This past summer, I became more mindful. I was dealing with a lot of anxiety and I turned to long meditations to deal with it. This led to me becoming more aware of my emotions. I noticed that my sweatshop guilt had not left me. I noticed that every time I got dressed in the morning, I had a slightly unsettled feeling of doing something wrong, of contributing to something bad. Although I wanted to keep pushing those feelings aside, in the spirit of mindfulness and acceptance, I looked straight at them.

It was rough. At first I found myself defensive and argumentative, wanting to push back against this nagging voice telling me to pay attention to the unsettled feeling I had. “You’ll do this later. You care. You’re a good person. That’s enough for now. You’re a broke graduate student. You can’t afford to make any change this minute. Wait until you graduate and have a real job and more time and then you’ll only buy sweatshop-free for the rest of your life.”

It didn’t take much reflection to recognize the absurdity of that. First, the sweatshop issue isn’t about me or my identity as a good or bad person, or at least it shouldn’t be. It is about the workers who are suffering. Second, how ridiculous is postponing action until after grad school? “Slavery is bad and should end, but right now is inconvenient for me. Let’s end slavery later, when I have completed my luxurious graduate degree in creative writing.” I mean, really.

So I told myself I’d listen to the nagging voice and begin paying attention to the issue I had tried to push out of my mind in recent years. I started doing research. True Cost, a documentary about the fashion industry, was immensely helpful and I encourage everyone to watch it (it is available to stream on Netflix). I plan on watching it every few months just as a reminder, as something to motivate me to continue living in line with my values on this issue. I learned about Fashion Revolution and the “Who made my clothes?” movement. I read countless articles about various specific sweatshops and began compiling lists of ethical clothing brands and organizations.

Most importantly, I vowed to start buying sweatshop-free clothes only. I recognize that this is an imperfect action, and probably not enough, but it is a start. Ideally, the US should ban the import of sweatshop-made clothing. That would make sense in a country that is anti-slavery, right? For our country to boast about ending slavery then voraciously consume slave-made goods is disingenuous.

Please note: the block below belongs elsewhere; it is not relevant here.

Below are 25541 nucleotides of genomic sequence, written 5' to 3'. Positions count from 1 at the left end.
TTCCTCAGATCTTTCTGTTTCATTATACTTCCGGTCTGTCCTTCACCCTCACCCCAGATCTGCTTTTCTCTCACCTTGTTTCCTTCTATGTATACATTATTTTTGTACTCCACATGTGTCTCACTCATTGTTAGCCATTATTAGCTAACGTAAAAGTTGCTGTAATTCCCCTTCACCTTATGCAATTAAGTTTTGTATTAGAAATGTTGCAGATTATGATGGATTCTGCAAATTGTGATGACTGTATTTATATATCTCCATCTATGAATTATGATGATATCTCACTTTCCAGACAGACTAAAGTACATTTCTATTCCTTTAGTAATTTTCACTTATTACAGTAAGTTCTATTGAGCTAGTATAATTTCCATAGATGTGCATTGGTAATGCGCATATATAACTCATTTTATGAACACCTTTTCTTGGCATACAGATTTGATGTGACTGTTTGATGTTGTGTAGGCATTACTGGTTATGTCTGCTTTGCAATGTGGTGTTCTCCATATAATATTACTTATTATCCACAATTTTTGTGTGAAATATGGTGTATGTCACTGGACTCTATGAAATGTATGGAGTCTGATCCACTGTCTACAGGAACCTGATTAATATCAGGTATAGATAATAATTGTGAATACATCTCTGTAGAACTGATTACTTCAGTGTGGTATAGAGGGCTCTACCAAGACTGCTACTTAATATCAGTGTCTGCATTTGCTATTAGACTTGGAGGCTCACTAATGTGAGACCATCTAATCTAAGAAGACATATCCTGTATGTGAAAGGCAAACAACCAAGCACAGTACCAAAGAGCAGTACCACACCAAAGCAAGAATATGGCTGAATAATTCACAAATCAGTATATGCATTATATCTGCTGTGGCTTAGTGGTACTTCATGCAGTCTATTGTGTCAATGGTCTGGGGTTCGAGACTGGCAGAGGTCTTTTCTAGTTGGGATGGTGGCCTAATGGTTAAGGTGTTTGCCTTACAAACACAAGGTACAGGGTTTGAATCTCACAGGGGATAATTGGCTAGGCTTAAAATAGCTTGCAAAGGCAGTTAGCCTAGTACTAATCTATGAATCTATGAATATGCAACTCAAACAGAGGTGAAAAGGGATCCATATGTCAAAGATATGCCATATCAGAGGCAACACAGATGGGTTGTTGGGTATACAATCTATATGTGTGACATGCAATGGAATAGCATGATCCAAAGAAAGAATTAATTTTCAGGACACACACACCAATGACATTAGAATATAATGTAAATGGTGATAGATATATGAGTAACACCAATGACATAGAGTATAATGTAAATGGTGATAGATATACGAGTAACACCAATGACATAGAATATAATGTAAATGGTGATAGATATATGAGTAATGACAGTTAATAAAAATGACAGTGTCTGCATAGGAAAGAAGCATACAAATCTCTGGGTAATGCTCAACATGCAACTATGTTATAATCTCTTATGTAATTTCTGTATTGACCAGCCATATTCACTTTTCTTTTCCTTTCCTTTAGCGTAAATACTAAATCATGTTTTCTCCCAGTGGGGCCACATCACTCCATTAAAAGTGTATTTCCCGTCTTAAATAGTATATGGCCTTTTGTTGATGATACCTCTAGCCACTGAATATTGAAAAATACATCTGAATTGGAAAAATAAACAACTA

We didn’t end slavery–we moved it outside of US borders. I’m not discounting the significance of the end of US slavery. That was a good, important thing that needed to happen. But to pat ourselves on the back and talk as if that was the end of that, to teach our K-12 students as if that was the end of that, is disingenuous. We did not end slavery; we pushed it onto other people that we don’t have see in person.

I’d like to do what I can to help people realize that slavery has not ended and that we as Americans continue to benefit from it and perpetuate it. I’m not sure of the best way to approach this. People don’t want to feel guilty or bad, especially for something that seems out of their control. Also, I don’t think the responsibility should fall on the individual. Our corporations and government are failing us. They are creating and perpetuating this situation, and then obfuscating it so individual consumers have trouble figuring out what’s what. To make an individual buying a shirt feel guilty when these systems are to blame seems misguided and will probably backfire. Most people will probably feel defensive or make excuses, just like I did for years.

I debated writing a journalistic style article detailing the atrocities and widespread nature of sweatshops. Right now, I just don’t have the time. Also, my purpose isn’t journalism. My purpose is to identify what I personally can do to help end this injustice. (If you are wanting information on sweatshops and modern slavery though, look here, here, and here.)

Moving forward, I will only buy sweatshop-free clothing and accessories. I will probably write about the items I buy here and post photos of some of them on instagram. I recognize that this is an imperfect, consumerism-centric start, but I believe an imperfect start is better than no start. I recognize that, as True Cost points out, the whole “fast” fashion industry is a problem. That we cannot just slightly improve working conditions yet keep the whole larger system in place. But this is the start I see available to me now.

I have faith that, with time, I will learn more, gain knowledge and wisdom, and gain clarity on what action to take. I have faith that, with time, I will be able to do more than “conscious consumption” and a piddly blog post. I have faith that I will think of ways to join a larger movement, to put pressure on corporations to change, to put pressure on government to properly regulate. I know that this issue does not only extend to clothing and accessories. That is where I am beginning because that appears to be the most accessible “in” to ethical manufacturing and consumption. I have faith that, with time, I will find ways to promote modern slavery-free food, furniture, technology, etc.

If you have any knowledge on this issue that I do not yet seem to have, please leave a comment. Share your resources. Share your thoughts. This isn’t something that can be tackled individually.